[0056] Thus, as used herein in the specification and in the claims section below, the term “humanized” and its derivatives refers to an antibody which includes any percent above zero and up to 100% of human antibody material, in an amount and composition sufficient to render such an antibody less likely to be immunogenic when administered to a human being. It is being understood that the term “humanized” reads also on human derived antibodies or on antibodies derived from non human cells genetically engineered to include functional parts of the human immune system coding genes, which therefore produce antibodies which are fully human.

[0057] As used herein in the specification and in the claims section below, the term “inhibit” and its derivatives refers to suppress or restrain from free expression of activity.

[0058] The term “neutralize” and its derivatives are specifically used herein in context of a single heparanase molecule which can be either neutralized or active.

[0059] According to a preferred embodiment of the present invention at least about 60-70%, preferably, at least about, 70-80%, more preferably, at least about 80-90% of the heparanase activity is abolished by the inhibition when about 1 to about 1-40, preferably about 2-30, more preferably about 4-20, most preferably about 5-15 ratio of heparanase to antibody is realized, either, in situ, in loco, in vivo or in vitro.

[0060] As specifically shown in the Examples section hereinunder, the neutralizing antibody binds specifically the C′-terminal portion of heparanase, indication that the C′-terminal portion of heparanase is involved in its catalytic activity.

[0061] As used herein in the specification and in the claims section below, the term C′-terminal portion refers to a continuous or discontinuous epitope or epitopes involving amino acids derived from any location or locations, either continuous or dispersed, along the 100 C′-terminal amino acids of heparanase. Continuous or discontinuous epitopes typically include 3-8 continues or discontinuous amino acids.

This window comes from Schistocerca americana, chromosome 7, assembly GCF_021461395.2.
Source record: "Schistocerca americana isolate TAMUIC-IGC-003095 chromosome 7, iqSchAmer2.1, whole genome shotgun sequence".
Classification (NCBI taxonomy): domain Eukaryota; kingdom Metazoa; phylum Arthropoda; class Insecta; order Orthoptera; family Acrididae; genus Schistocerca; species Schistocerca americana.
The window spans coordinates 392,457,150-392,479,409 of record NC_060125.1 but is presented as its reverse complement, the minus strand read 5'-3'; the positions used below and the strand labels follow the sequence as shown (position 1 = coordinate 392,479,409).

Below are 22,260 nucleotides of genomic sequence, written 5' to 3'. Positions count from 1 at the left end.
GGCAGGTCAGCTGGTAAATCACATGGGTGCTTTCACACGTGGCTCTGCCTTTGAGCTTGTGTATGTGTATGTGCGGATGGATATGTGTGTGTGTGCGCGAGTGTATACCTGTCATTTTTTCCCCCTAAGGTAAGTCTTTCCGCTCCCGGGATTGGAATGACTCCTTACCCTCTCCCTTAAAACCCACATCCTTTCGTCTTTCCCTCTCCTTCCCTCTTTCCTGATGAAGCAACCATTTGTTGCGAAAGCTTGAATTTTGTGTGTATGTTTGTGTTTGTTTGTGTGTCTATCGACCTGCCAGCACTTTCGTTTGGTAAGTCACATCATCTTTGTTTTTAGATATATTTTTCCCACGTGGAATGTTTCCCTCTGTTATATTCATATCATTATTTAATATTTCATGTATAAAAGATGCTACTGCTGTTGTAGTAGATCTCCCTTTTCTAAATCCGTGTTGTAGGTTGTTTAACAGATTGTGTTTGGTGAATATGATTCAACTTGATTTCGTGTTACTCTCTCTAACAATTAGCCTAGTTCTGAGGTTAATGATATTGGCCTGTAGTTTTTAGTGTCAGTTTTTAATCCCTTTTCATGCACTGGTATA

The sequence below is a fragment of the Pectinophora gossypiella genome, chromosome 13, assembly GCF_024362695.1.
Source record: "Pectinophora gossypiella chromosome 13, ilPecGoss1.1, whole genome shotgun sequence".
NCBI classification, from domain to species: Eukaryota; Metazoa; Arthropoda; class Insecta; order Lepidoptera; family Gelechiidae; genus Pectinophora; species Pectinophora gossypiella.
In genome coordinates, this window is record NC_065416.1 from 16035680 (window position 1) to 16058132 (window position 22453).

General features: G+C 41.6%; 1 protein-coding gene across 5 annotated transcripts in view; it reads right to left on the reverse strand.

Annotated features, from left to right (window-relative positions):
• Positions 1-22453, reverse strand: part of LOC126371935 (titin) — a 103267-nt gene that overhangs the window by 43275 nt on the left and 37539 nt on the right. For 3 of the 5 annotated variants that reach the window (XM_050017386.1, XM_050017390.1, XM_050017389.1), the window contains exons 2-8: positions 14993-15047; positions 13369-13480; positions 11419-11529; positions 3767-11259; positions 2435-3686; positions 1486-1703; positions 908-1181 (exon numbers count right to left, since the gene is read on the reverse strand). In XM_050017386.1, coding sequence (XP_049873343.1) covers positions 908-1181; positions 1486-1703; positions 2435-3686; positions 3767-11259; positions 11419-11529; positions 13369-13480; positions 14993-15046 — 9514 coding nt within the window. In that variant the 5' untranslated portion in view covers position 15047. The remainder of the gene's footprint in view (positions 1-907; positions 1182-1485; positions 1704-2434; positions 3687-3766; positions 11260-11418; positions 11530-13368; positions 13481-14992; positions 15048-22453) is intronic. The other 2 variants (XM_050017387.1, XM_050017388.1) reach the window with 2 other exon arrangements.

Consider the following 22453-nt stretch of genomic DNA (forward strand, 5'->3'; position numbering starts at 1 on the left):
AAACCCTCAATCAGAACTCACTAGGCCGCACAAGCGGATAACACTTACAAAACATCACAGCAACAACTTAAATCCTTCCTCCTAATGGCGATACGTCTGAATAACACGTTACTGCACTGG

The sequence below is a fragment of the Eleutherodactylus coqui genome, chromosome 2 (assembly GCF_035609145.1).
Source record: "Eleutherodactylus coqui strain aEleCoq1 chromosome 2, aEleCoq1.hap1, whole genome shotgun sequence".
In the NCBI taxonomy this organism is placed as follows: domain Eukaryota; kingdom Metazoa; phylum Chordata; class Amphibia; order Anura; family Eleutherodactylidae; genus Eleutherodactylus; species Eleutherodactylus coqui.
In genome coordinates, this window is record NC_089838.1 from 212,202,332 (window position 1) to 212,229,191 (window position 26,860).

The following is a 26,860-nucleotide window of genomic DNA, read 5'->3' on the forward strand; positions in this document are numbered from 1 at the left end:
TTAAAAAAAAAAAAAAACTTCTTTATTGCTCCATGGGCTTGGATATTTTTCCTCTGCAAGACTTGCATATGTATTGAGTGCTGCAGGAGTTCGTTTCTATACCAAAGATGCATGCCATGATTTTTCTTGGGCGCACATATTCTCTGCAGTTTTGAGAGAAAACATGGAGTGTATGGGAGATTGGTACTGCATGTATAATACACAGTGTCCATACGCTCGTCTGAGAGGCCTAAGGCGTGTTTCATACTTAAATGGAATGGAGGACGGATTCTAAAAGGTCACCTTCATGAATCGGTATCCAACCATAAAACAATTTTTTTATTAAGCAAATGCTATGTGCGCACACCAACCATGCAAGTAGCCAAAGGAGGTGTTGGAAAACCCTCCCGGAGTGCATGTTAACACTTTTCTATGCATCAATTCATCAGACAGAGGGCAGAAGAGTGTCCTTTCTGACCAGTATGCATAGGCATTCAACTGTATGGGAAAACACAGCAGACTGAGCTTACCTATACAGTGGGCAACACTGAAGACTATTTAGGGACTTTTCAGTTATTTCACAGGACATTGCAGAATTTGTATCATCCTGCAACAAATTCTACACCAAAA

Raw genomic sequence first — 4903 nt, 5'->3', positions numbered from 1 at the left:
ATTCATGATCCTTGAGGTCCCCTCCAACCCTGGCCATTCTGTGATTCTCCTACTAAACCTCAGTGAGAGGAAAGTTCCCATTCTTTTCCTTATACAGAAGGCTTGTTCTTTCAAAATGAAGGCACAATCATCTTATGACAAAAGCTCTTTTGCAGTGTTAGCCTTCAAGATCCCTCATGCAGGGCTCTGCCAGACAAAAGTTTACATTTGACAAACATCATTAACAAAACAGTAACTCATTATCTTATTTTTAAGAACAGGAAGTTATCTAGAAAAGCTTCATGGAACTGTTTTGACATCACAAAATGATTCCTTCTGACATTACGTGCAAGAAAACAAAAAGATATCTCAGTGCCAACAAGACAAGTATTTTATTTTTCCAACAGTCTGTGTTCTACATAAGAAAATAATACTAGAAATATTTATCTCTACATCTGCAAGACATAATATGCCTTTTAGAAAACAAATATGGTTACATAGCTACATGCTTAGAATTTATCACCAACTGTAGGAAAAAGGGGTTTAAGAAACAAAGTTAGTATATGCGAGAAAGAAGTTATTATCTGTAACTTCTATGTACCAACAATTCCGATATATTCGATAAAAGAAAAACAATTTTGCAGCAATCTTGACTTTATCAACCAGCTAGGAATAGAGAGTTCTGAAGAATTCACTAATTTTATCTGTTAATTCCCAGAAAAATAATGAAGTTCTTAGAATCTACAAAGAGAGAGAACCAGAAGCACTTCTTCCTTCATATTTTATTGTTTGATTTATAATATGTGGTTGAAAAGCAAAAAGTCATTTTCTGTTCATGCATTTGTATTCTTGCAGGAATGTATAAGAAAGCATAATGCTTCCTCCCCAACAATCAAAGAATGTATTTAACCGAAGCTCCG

[0062] According to another aspect of the present invention there is provided an in vivo or in vitro method of preparing a heparanase activity neutralizing monoclonal anti-heparanase antibody. The method is effected by implementing the following method steps, in which, in a first step, cells (either in vivo or in vitro) capable of producing antibodies are exposed to a heparanase protein or an immonogenical part thereof to thereby generate antibody producing cells. In a subsequent step the antibody producing cells are fused with myeloma cells to thereby generate a plurality of hybridoma cells, each producing monoclonal antibodies. Then the plurality of monoclonal antibodies are screened to identify a monoclonal antibody which specifically inhibits heparanase activity. The later step is typically preceded by first screening for a monoclonal antibody which specifically binds heparanase.